November 9, 2017 (12:00 pm - 1:00 pm)
Location: Acadia Art Gallery
In this week's Lunchtime Learning Series session, Professor Emerita Susan Markham-Starr presents "The Halifax Common: 250+ Years of Community Use and Debate."
In 1763, 240 acres were "laid out and registered for a Common for the inhabitants of the town of Halifax forever." In 2007, the Friends of the Halifax Common organization emerged. In the intervening 244 years the Common diminished from 240 acres to about 70 acres of publicly accessible open space through encroachments that serve the medical, social service, educational, administrative needs of the citizens. Each encroachment was justified by the decision makers of the day, but can be criticized in hindsight.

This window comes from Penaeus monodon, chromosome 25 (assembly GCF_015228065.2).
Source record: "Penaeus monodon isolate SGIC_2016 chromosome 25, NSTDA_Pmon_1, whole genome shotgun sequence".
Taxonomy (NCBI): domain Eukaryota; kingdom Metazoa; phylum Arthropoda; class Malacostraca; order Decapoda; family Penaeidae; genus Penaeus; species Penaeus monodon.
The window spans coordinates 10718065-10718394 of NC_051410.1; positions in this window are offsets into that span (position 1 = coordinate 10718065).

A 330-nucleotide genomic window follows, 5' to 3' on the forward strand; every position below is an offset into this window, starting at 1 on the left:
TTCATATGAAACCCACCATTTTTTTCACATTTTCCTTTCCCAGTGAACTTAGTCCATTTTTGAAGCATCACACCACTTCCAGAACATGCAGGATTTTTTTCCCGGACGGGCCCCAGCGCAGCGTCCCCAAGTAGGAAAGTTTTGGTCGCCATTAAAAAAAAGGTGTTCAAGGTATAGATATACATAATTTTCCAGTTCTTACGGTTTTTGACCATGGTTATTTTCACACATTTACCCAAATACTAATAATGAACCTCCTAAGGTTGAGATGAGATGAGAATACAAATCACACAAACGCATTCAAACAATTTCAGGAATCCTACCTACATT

This presentation includes: the concept of Common Lands; the beginning of the Halifax Common; "improving" the Common, recreation on the Common, 250+ years of controversy over community uses, and the current situation with the Friends of the Halifax Common. The focus of the presentation is on the controversies about the use of this public space.
This presentation from Acadia Lifelong Learning is open to the public, students, faculty, and staff.